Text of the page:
US pump prices set to climb on Russian refinery outages

By Shariq Khan and Laura Sanicola

(Reuters) – Gasoline prices for U.S. motorists could jump by as much as 15 cents a gallon, with global fuel supplies tighter after Ukraine’s recent attacks on Russian refineries, Patrick De Haan, petroleum analyst at said on Monday.


Rising gasoline prices could hinder the U.S. government’s fight against inflation. Higher pump prices already contributed to a solid jump in consumer and producer prices in February.


Motor fuel prices tend to rise seasonally this time of year as vacationers take to the roads and the U.S. switches to more-expensive summer grade gasoline. This year, Russian refinery outages could boost U.S. pump prices by an additional 5 to 15 cents a gallon from GasBuddy’s previous April forecast of between $3.36 and 3.67 per gallon, De Haan said.

Any additional supply shocks, like unplanned outages at major U.S. refineries, could push domestic gasoline prices above $4 a gallon for the first time since 2022, De Haan said.


According to Reuters calculations, around 14% of Russia’s refining capacity has been shut down by drone attacks, and the country has banned gasoline exports for six months while increasing imports from neighboring Belarus in March to address possible fuel shortages.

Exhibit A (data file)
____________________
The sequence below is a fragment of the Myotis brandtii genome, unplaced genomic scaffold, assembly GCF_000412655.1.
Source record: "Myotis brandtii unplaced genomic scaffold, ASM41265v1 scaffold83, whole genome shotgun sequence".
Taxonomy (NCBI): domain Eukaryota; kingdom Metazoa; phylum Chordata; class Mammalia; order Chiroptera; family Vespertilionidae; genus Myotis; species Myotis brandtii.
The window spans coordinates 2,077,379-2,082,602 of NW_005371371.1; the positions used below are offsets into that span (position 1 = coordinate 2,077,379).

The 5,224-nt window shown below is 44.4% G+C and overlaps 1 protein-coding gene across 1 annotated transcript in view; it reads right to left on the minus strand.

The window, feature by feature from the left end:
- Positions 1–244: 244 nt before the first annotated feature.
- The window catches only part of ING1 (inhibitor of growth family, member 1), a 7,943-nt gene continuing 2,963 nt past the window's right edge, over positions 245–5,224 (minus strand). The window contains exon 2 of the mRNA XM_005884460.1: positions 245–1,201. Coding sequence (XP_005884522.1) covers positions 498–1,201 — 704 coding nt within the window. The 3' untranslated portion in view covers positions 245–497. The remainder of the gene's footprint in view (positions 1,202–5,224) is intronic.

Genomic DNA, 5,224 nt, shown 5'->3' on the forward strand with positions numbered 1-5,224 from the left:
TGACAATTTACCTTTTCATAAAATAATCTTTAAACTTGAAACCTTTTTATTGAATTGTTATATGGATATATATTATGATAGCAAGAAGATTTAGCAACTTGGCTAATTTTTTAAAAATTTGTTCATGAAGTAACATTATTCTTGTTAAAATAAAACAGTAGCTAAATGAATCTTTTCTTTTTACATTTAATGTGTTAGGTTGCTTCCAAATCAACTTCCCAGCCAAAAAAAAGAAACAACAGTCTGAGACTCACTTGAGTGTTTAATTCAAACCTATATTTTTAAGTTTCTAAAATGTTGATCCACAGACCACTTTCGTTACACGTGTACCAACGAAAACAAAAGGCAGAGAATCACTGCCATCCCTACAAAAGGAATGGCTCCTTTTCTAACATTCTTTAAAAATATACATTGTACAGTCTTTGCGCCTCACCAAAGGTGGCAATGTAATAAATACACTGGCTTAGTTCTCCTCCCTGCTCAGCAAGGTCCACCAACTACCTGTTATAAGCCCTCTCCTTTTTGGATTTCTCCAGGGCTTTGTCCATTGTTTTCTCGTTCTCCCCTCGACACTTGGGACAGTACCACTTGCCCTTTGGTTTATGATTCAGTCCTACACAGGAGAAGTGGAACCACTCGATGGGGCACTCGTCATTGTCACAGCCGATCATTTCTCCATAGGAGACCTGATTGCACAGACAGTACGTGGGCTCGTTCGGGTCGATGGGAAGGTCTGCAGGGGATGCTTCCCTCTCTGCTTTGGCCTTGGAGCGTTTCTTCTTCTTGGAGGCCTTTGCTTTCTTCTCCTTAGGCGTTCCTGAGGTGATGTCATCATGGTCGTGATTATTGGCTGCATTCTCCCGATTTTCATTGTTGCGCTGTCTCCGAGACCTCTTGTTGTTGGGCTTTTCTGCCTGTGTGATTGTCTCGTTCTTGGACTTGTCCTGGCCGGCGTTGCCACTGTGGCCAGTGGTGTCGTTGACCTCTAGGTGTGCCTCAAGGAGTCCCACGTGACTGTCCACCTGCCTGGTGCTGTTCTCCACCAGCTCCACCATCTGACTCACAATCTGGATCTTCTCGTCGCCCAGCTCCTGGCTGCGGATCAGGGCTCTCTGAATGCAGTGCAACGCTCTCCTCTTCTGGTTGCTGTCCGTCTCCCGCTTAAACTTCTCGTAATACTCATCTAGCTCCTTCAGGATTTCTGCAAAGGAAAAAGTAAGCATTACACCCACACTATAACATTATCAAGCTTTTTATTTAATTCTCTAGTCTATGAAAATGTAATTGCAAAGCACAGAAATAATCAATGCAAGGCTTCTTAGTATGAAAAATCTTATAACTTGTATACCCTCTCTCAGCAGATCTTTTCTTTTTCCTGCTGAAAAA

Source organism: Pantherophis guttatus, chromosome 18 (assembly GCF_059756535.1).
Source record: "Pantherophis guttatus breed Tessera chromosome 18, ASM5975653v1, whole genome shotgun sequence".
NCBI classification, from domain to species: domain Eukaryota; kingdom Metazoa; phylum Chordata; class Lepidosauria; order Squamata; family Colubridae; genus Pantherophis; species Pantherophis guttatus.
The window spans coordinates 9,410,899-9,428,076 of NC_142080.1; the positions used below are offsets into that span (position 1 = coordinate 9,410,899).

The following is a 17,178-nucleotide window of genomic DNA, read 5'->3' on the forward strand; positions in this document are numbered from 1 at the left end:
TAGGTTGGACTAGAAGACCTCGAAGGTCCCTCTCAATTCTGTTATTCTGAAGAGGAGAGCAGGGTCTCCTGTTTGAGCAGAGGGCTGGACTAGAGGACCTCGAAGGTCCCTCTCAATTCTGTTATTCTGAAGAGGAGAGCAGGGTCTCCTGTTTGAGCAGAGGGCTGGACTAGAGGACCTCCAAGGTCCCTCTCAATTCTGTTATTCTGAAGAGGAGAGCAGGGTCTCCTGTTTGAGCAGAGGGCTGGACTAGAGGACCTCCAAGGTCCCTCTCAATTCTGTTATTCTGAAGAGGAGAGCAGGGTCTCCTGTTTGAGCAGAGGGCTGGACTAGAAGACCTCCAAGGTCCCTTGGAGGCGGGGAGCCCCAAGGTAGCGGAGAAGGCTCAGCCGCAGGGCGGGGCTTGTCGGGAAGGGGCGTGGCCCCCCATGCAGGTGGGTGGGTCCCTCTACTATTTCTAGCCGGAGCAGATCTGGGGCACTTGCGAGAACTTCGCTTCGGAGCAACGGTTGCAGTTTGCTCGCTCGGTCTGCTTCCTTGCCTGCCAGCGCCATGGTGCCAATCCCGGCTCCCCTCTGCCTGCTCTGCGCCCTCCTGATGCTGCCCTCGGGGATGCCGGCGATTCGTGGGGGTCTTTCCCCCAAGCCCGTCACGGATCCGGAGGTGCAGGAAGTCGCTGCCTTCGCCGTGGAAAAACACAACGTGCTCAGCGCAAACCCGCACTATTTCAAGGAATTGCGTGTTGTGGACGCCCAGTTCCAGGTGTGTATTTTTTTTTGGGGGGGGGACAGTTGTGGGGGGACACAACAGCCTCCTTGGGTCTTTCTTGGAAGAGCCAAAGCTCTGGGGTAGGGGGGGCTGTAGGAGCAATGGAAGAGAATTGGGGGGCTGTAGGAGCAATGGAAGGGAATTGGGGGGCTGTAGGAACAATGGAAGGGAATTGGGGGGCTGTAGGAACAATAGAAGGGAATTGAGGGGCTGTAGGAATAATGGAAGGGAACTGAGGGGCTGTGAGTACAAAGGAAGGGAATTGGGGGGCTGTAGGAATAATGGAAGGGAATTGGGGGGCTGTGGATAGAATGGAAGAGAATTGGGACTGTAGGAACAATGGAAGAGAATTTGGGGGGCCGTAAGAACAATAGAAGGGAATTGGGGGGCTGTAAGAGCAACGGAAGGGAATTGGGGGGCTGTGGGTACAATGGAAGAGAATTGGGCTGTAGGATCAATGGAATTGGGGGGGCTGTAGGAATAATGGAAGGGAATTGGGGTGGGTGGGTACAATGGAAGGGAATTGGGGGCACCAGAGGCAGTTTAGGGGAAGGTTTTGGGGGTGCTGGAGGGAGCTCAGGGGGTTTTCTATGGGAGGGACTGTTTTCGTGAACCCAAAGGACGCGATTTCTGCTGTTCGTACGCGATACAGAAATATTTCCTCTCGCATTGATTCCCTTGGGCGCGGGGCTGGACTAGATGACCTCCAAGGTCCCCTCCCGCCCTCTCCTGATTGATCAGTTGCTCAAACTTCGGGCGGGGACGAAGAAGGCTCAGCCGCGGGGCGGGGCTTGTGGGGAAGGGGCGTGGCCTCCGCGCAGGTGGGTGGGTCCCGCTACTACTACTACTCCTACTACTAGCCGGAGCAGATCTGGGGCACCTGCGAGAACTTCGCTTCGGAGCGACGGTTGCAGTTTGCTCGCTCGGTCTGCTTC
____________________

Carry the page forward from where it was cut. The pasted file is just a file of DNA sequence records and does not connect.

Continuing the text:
Russian exports of clean products like gasoline and diesel are due to drop 30% to 1.2 million barrels per day in April, according to an analysis of Kpler shipping data.

The total U.S. gasoline stockpile stood at 232.1 million barrels as of March 22, 1% lower than the past five year’s average at this time of the year.

Gasoline prices averaged $3.536 a gallon at pumps across the U.S. on Monday, up 6% from a month ago and 1% above the same time last year, data from motorist group AAA showed.

(Reporting by Shariq Khan in New York and Laura Sanicola in Washington DC; Editing by Liz Hampton and David Gregorio)